Alternating current and Average power

In summary, the period of the power is not always the same as the period of the current. However, for consistency, the fundamental period of the current is always used to calculate the average power, even if it is not the fundamental period of the power. This is because the period of the power is half the period of the current due to simple trigonometry.
  • #1
LagrangeEuler
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For a current
[tex]i(t)=I_0\sin(\omega t+\varphi_0)[/tex]
period is ##T=\frac{2\pi}{\omega}##,
Power is defined as
[tex]p(t)=Ri^2(t)[/tex]. So period of power is not any more ##T=\frac{2\pi}{\omega}##. Why then average power is
[tex]P=\frac{1}{T}\int^T_0p(t)d t[/tex].
Why are we using the period of current and not of the power ##p(t)##?
 
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  • #2
Counter example: a postive sawtooth (##\ 0...A\ ##) in T: Period doesn't change.
 
  • #3
Ok. But if the period changes why we used the period of the current and not of the power?
 
  • #4
LagrangeEuler said:
Ok. But if the period changes why we used the period of the current and not of the power?
For consistency. The fundamental period of the current is always a period of the power, even if it is not the fundamental period of the power.
 
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  • #5
LagrangeEuler said:
For a current
[tex]i(t)=I_0\sin(\omega t+\varphi_0)[/tex]
period is ##T=\frac{2\pi}{\omega}##,
Power is defined as
[tex]p(t)=Ri^2(t)[/tex]. So period of power is not any more ##T=\frac{2\pi}{\omega}##. Why then average power is
[tex]P=\frac{1}{T}\int^T_0p(t)d t[/tex].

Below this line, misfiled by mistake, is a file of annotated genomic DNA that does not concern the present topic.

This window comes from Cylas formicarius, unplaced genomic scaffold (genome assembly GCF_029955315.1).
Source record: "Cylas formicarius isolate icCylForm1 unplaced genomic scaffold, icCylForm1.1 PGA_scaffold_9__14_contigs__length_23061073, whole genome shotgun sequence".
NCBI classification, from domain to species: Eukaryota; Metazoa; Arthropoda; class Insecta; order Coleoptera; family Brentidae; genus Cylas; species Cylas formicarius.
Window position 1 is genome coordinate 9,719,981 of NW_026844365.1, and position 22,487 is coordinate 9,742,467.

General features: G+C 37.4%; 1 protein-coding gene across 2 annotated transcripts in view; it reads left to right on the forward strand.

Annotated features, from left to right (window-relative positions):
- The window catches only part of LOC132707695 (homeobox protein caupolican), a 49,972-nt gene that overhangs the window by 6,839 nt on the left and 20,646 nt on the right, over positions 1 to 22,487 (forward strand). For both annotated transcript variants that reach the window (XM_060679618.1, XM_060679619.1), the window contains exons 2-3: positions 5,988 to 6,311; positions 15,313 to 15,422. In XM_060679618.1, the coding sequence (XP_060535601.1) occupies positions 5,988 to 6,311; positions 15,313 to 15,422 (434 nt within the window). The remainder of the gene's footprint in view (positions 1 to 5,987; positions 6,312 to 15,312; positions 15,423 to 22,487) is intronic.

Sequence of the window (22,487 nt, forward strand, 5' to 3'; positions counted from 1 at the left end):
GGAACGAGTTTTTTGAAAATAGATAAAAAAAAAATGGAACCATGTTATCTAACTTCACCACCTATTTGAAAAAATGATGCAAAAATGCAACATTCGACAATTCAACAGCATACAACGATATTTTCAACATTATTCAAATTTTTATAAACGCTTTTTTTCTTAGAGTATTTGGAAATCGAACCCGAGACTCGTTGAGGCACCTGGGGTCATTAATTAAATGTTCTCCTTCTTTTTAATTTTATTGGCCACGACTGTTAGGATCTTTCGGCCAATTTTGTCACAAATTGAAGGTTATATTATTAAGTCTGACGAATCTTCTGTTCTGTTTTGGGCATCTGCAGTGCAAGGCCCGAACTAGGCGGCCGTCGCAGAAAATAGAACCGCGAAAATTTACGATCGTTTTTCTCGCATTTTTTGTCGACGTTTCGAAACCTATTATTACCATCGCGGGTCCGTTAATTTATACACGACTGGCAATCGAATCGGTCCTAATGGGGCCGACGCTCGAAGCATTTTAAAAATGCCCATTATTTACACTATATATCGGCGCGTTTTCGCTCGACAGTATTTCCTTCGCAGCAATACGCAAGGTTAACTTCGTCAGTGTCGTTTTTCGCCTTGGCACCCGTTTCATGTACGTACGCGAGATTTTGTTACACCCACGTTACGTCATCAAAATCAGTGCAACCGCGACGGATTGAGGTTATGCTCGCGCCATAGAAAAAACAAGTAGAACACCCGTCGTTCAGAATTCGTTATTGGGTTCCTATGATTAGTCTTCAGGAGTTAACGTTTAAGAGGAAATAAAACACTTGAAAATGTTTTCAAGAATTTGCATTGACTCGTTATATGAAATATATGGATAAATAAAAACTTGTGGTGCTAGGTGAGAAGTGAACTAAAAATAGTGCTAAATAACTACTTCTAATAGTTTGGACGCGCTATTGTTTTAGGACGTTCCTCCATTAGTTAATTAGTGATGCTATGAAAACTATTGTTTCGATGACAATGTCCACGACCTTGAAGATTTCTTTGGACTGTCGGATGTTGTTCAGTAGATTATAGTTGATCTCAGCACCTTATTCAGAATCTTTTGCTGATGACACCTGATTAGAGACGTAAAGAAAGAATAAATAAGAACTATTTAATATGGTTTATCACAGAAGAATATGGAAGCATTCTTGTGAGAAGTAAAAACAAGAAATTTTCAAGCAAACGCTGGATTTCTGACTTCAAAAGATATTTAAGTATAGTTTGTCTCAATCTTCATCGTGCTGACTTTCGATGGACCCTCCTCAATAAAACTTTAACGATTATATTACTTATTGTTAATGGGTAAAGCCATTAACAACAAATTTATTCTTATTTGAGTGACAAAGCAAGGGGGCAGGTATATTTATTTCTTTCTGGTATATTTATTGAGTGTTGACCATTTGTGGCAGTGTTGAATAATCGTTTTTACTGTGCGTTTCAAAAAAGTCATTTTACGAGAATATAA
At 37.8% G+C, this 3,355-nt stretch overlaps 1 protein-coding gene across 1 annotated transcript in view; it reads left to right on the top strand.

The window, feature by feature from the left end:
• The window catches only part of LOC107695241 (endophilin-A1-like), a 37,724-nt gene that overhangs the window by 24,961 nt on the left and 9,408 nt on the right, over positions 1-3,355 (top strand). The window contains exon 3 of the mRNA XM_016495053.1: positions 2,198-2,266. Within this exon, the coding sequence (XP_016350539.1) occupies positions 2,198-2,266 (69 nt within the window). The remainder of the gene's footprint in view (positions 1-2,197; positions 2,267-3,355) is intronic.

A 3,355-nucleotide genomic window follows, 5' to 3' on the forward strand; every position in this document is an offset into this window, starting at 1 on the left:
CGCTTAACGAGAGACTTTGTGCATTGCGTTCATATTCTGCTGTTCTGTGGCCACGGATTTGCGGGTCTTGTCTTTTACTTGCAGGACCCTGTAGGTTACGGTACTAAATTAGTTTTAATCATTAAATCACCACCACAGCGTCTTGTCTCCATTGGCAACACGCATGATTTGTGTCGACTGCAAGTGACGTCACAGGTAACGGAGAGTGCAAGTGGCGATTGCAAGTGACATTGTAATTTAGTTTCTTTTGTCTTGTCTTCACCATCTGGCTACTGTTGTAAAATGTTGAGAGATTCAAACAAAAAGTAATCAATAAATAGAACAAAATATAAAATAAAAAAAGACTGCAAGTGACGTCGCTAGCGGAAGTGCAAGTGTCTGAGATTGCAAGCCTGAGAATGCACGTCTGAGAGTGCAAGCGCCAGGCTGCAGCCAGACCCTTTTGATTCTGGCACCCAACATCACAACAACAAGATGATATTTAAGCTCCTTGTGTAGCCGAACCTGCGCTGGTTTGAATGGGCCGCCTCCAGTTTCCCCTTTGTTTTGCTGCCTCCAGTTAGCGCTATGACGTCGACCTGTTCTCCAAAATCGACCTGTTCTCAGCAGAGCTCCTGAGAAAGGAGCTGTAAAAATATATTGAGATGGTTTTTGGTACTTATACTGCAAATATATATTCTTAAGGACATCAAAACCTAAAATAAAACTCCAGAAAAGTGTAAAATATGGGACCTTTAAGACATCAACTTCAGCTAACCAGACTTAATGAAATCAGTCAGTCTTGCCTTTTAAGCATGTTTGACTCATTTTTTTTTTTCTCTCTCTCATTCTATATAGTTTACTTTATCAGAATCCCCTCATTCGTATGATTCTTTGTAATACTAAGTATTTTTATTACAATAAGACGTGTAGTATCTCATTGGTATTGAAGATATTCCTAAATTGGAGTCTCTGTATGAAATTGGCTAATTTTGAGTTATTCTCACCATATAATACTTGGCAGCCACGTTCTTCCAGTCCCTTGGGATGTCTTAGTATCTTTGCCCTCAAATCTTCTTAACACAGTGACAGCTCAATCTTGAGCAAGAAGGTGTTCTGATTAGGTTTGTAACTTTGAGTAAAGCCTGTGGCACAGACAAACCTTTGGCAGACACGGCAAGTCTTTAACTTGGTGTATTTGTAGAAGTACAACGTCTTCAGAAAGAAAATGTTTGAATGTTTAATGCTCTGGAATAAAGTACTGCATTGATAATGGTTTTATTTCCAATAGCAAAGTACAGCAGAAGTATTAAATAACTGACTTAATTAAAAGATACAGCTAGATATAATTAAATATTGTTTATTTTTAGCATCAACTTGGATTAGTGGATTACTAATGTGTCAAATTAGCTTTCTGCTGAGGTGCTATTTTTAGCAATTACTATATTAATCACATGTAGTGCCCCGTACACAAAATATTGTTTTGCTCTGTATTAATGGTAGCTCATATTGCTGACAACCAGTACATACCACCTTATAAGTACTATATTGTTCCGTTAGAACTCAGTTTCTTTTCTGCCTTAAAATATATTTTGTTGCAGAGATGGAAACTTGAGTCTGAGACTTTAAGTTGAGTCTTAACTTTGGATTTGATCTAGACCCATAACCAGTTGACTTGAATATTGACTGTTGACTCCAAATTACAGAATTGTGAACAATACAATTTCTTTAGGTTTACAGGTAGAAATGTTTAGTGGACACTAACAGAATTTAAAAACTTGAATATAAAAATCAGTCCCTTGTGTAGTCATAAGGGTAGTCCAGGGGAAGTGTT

Why are we using the period of current and not of the power ##p(t)##?
Who says we are not using the period of the power? Using simple trigonometry,
$$P(t)=I_0^2R\sin^2(\omega t)=\frac{1}{2}I_0^2R[1-\cos(\Omega t)]~~~~~(\Omega \equiv 2\omega)$$Thus, the period of the power ##\frac{2\pi}{\Omega}## is half the period of the current. The average power is $$ \langle P \rangle=\frac{\frac{1}{2}I_0^2R \int_0^{\frac{2\pi}{\Omega}}[1-\cos(\Omega t)]dt}{\int_0^{\frac{2\pi}{\Omega}}dt}=\frac{1}{2}I_0^2R.$$Same result.
 
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Related to Alternating current and Average power

1. What is alternating current (AC)?

Alternating current is a type of electrical current that constantly changes direction. It is commonly used in homes and businesses to power appliances and electronics.

2. How does alternating current differ from direct current (DC)?

Unlike alternating current, direct current flows in only one direction. This type of current is commonly used in batteries and electronic devices.

3. What is the frequency of alternating current?

The frequency of alternating current is the number of complete cycles it makes per second. In the United States, the standard frequency for AC power is 60 Hz.

4. How is average power calculated in an AC circuit?

The average power in an AC circuit is calculated by taking the product of the RMS (root mean square) voltage and current. This takes into account the constantly changing direction of the current.

5. What are the advantages of using AC over DC?

One advantage of AC is that it is easier to change the voltage using a transformer, making it more efficient for long-distance power transmission. AC is also more suitable for powering large appliances and machinery.

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